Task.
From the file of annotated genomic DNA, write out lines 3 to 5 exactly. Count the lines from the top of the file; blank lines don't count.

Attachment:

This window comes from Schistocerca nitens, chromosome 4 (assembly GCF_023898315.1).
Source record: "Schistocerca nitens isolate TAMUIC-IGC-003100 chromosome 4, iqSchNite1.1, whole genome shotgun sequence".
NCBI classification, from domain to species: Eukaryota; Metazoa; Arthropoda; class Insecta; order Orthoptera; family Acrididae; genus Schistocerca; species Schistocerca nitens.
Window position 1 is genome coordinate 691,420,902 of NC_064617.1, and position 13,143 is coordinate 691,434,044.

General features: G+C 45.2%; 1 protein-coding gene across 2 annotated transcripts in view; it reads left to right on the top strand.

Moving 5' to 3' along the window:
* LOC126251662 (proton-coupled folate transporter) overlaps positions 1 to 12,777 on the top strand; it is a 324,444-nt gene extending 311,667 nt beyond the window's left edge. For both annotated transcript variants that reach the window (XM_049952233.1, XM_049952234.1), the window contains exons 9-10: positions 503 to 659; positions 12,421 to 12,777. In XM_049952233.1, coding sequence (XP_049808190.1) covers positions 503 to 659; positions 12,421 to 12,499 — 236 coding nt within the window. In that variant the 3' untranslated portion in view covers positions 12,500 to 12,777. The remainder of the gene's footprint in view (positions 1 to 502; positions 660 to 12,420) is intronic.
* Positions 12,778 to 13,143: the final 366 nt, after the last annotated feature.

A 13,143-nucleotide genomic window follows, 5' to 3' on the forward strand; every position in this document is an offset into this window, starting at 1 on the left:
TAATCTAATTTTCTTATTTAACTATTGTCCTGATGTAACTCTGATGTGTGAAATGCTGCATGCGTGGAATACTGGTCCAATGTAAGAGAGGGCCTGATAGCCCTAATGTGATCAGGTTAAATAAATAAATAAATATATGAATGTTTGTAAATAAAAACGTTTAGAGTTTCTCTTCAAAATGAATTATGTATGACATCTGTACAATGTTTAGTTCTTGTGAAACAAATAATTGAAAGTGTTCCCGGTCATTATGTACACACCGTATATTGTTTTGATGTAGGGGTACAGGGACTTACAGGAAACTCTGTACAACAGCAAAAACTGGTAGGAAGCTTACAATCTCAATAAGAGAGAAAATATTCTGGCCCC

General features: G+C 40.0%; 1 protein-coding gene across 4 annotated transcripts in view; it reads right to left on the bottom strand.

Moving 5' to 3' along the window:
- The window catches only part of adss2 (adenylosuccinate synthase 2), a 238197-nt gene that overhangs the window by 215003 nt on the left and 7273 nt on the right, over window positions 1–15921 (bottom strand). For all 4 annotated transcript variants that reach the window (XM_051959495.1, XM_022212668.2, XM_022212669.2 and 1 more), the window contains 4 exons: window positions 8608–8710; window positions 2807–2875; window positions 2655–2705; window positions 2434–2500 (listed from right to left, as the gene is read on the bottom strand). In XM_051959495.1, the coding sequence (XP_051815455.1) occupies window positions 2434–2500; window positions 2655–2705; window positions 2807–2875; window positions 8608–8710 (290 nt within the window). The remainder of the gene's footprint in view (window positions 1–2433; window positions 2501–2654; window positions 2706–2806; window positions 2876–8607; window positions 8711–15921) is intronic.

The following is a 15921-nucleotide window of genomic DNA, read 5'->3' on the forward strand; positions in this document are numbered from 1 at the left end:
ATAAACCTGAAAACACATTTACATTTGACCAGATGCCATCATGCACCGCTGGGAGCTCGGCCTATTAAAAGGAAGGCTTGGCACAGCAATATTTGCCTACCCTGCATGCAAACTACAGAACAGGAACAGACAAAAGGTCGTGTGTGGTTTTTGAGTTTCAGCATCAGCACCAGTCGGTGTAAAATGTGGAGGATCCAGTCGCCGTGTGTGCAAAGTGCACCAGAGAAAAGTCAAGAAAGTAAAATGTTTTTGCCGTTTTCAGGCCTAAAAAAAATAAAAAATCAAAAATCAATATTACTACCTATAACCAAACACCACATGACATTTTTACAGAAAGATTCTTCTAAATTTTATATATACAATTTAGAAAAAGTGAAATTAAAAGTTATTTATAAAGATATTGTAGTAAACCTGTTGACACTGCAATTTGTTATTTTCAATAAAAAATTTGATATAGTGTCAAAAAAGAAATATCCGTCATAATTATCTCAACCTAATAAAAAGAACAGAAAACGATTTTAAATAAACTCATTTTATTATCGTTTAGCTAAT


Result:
NCBI classification, from domain to species: Eukaryota; Metazoa; Arthropoda; class Insecta; order Orthoptera; family Acrididae; genus Schistocerca; species Schistocerca nitens.
Window position 1 is genome coordinate 691,420,902 of NC_064617.1, and position 13,143 is coordinate 691,434,044.

General features: G+C 45.2%; 1 protein-coding gene across 2 annotated transcripts in view; it reads left to right on the top strand.